Eye of the Story

The Evergreen State College

Category: Week 4 Viewing

Ozu’s conveyance- Tokyo Story

Yasujiro Ozu’s Tokyo Story is carefully prepared and visually intricate, but by story standards it is incredibly strait forward. Ozu uses a centralized camera to put the viewer at the center of the dialogue, almost like a kid looking up and observing the adult’s actions and conversations; all carefully framed and paced with stillness and awkward pauses in conversation included. By imposing the limitations of a low angle camera with no tracking shots, Ozu is forced to pack as much information and subtle movement into each frame as possible.

The major factor of Ozu’s style is conveyance. The anxiousness that comes with a family visit is palpable in the opening of Tokyo story. Norikos over exaggerated facial expressions along with her sister in laws cheapness and efforts to get the parents to leave as soon as they come is all too familiar; the tension in the silence is made apparent by the closeness of the space shared by the actors. I will be discussing two scenes in which this minimal framing is crucial to conveyance.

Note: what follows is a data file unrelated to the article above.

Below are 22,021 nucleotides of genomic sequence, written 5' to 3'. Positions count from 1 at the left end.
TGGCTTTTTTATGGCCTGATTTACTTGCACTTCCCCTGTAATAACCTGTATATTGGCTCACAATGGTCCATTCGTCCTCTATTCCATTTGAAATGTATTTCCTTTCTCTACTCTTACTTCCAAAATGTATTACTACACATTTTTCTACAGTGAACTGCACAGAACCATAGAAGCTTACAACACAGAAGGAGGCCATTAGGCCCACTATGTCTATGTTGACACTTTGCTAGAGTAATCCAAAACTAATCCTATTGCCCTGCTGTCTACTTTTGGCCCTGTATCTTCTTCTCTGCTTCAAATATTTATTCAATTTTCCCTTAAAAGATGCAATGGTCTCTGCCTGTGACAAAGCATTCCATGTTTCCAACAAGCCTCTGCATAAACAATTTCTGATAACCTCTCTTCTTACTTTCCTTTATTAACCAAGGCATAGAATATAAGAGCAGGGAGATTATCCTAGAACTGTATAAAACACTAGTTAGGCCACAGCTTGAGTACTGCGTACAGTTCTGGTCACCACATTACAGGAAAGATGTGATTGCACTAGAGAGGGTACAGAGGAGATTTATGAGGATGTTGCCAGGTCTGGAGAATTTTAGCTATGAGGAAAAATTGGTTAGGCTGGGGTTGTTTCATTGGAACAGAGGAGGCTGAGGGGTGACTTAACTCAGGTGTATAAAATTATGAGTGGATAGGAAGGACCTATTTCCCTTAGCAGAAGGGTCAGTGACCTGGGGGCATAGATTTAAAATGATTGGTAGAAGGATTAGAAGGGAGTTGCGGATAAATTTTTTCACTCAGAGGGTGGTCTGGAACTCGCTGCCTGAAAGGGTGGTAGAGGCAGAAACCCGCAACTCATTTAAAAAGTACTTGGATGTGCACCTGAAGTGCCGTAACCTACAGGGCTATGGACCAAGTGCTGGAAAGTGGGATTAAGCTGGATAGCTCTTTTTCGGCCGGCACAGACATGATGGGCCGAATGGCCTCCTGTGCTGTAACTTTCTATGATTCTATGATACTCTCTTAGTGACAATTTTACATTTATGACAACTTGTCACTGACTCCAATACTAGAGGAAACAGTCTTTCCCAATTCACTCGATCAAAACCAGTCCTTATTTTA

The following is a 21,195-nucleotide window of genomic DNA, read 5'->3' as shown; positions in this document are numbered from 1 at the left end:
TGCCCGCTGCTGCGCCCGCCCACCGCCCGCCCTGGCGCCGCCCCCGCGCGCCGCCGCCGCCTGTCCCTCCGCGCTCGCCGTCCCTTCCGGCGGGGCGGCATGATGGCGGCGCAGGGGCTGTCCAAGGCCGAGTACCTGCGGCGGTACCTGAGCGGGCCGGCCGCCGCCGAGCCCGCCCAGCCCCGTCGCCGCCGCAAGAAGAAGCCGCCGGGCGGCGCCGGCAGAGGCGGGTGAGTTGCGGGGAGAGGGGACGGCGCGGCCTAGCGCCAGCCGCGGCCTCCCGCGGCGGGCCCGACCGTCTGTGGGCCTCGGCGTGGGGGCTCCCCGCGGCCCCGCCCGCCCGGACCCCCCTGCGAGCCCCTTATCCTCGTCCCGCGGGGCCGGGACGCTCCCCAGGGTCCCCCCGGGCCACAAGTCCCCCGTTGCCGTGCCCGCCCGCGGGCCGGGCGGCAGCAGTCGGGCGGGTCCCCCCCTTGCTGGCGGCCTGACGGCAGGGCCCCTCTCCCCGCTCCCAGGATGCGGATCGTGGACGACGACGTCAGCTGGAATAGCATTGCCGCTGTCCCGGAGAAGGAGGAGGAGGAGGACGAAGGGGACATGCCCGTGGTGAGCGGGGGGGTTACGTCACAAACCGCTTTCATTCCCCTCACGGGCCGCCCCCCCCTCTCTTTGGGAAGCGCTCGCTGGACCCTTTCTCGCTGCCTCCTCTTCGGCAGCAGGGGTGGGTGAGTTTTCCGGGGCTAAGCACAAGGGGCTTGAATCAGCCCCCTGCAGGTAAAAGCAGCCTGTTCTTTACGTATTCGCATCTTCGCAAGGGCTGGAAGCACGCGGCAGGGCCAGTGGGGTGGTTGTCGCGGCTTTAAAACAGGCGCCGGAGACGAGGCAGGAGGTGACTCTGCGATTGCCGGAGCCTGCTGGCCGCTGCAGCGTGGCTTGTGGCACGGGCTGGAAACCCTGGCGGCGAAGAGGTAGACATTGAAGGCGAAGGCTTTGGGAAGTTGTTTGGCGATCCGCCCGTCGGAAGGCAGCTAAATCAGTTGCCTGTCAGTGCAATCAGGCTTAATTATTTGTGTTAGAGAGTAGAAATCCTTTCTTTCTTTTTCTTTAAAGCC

The first being the small fight the Grandparents have at the very beginning over the inflatable cushion. The father swears he gave it to her, and that her memory is going because she is always losing things. He finds it in his belongings shortly, and the mother sits in silent victory. Not only is this a great visual argument, it’s conveying so much information about the characters. The mothers obviously had these arguments before, the smugness isn’t shown on her face but the little victory is palpable. We are introduced to the dynamic of their relationship, and through the children we see all the stages of the relationship.

The other is the sea wall the Old couple sits on, where mother becomes dizzy.

The scene is gorgeous, our two main characters sit on the sea wall in stillness, the shot is almost deliberately cut in half, and the bottom is in darkness that swallows the characters shadows. Too contrast, we have the shimmering ocean stretching away from them. The stillness in the shot makes the wind apparent as it ruffles the hot springs guest robes. We can see the clothing ripple and watch them pay close attention to their balance while still braving the potential fall for the sake of the view. Which leads to mother’s dizziness, and one of the only shots of pure foreshadowing in the film. As mother attempts to stand up on the sea wall she collapses kneeling in front of her husband. The father explains it away as mother has just had bad sleep, but then we cut to two smoke stacks belching black smoke. It is the only instance in the movie where smoke stacks are blowing black smoke and it is clearly overshadowing mother’s health.